Upon arrival I noticed that rather than looking like a place where people try to break away from their alcohol and drug addictions, it looked like a resort. I wasn't able to take a photograph from within the camp, but I did take some on our way there. The mountain you see below is Mt. Arayat.
Who would have thought that I would be checked for AH1N1 (Swine Flu to us Westerners) at a rehab camp and not at the airport? Anyway, once we (including the 7 children) had entered the camp, we were greeted by my Kuya (a term used to address male relations older than oneself). For someone who had been taking drugs for 38 years and had only been admitted into rehab for 10 months, he looked quite well. He had put on weight from the last time I saw him (which was a year ago when he was leaning back over the ledge on the second floor), his eyes were a little bit more focused compared to the darting-dilated pupils I remember, and he could sustain a sentence without any added sound effects.
The children were asked to go and play whilst some frank discussion took place. The clichéd 'If you don't help yourself then I can't help you' monologue was recited by my gran, whilst the rest of us sat and listened.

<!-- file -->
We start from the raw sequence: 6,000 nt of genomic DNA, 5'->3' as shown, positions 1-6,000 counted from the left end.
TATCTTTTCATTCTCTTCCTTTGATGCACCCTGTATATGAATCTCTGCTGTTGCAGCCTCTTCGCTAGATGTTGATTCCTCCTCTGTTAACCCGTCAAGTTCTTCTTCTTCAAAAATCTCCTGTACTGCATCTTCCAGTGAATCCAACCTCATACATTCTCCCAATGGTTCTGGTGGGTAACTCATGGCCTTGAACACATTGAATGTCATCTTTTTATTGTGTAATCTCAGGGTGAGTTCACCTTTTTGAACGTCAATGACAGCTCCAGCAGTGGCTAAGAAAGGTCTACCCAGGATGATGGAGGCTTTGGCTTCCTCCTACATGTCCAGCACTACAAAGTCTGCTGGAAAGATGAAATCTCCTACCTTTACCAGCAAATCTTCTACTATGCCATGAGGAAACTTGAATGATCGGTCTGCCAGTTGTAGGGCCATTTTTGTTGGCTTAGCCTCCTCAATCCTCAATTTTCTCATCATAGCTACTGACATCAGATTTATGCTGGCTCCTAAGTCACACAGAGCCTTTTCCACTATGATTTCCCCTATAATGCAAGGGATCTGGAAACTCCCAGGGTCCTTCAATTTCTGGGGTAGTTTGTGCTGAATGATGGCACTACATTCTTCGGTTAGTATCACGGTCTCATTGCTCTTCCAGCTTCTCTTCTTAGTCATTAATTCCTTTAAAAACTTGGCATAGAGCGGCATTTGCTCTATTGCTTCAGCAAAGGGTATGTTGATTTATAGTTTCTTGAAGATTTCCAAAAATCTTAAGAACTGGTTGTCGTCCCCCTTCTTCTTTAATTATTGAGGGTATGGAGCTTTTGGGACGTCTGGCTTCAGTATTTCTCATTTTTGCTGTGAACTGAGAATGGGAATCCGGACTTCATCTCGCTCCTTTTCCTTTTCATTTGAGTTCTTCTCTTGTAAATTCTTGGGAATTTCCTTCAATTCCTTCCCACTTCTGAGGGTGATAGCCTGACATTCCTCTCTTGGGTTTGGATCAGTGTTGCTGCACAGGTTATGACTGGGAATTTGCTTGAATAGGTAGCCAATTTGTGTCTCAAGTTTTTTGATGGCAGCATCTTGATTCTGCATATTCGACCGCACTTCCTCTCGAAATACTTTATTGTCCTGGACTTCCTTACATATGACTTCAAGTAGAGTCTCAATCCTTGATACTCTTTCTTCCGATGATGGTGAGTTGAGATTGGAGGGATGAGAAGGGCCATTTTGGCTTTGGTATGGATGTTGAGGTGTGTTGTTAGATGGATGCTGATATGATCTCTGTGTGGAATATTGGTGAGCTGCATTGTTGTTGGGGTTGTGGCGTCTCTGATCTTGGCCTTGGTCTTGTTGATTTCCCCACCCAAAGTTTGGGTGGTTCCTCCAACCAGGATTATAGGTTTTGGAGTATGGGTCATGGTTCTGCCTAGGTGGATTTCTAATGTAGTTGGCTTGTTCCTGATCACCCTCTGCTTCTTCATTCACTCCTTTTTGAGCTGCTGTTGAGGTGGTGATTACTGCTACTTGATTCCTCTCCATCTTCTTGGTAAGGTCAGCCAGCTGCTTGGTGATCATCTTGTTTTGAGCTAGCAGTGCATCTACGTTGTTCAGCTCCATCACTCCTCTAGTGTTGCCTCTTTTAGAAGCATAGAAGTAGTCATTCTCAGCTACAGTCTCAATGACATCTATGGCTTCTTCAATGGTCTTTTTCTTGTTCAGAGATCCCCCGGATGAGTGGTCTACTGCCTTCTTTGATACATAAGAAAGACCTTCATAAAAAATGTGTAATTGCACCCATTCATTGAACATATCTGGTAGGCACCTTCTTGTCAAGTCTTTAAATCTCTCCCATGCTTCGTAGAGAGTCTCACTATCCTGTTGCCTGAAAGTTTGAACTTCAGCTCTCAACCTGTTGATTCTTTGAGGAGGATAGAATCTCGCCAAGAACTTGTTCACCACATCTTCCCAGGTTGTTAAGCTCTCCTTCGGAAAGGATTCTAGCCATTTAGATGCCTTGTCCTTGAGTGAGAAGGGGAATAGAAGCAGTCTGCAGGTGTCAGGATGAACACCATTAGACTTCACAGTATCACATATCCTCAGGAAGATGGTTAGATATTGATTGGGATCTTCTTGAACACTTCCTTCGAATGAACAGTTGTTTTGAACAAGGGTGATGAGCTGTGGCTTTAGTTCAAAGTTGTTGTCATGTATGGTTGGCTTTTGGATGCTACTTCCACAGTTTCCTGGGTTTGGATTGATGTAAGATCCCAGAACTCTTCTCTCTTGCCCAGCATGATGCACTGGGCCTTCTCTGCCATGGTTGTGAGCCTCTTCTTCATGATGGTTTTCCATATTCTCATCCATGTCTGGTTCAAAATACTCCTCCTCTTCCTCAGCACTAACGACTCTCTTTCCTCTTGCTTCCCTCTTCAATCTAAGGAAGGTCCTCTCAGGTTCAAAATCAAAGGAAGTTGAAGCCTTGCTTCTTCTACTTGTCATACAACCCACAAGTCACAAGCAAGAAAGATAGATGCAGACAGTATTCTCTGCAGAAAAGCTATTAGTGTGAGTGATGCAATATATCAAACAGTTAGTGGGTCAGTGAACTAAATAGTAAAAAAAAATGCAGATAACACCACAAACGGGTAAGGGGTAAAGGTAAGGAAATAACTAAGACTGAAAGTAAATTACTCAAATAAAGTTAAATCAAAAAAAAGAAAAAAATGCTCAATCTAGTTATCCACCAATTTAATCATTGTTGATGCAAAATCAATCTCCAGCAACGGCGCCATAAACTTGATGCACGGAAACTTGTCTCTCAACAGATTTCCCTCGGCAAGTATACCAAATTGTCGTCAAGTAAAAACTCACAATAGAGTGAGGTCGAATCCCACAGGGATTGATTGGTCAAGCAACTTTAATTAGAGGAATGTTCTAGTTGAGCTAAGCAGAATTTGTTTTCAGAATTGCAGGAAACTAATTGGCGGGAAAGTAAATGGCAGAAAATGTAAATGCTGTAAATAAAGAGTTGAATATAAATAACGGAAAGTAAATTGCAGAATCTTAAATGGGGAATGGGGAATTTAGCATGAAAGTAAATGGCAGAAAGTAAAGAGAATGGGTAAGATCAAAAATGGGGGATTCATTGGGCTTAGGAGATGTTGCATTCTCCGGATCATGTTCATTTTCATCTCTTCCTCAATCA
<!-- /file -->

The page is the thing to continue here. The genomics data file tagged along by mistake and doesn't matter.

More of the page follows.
We were then taken on a tour of the camp. Men and women are placed in different dormitories to the North and South, with a large basketball court separating the two. As if the scenery wasn't enough, there were cats, dogs and hybrids of chickens and ducks (I don't know what they are called, and no I am not joking). All this with Mt. Arayat looming beautifully over the camp. The only thing that was missing was a swimming pool.
After our tour, farewells were finally exchanged and 'take care's were dutifully returned. On the way out I could not help but notice that my Kuya looked somewhat resentful. His earlier remarks had been rather nihilistic and even though he only has two months till he is released, his face portrayed a sorrow and resentment only capable of someone who is harbouring a deep hunger - One for the outside world and its vices.
On a lighter note, I fondly recall something my five-year old cousin said on our way back home. What he said (to one of the children) was so silly that I cried with laughter:
Sino ka ba? (Who are you?)
Oh Stephanie, alam mo, once upon a time kinain ka. (Oh Stephanie, did you know, once upon a time...you were eaten)
Not laughing? I guess it was one of those 'you had to be there' moments.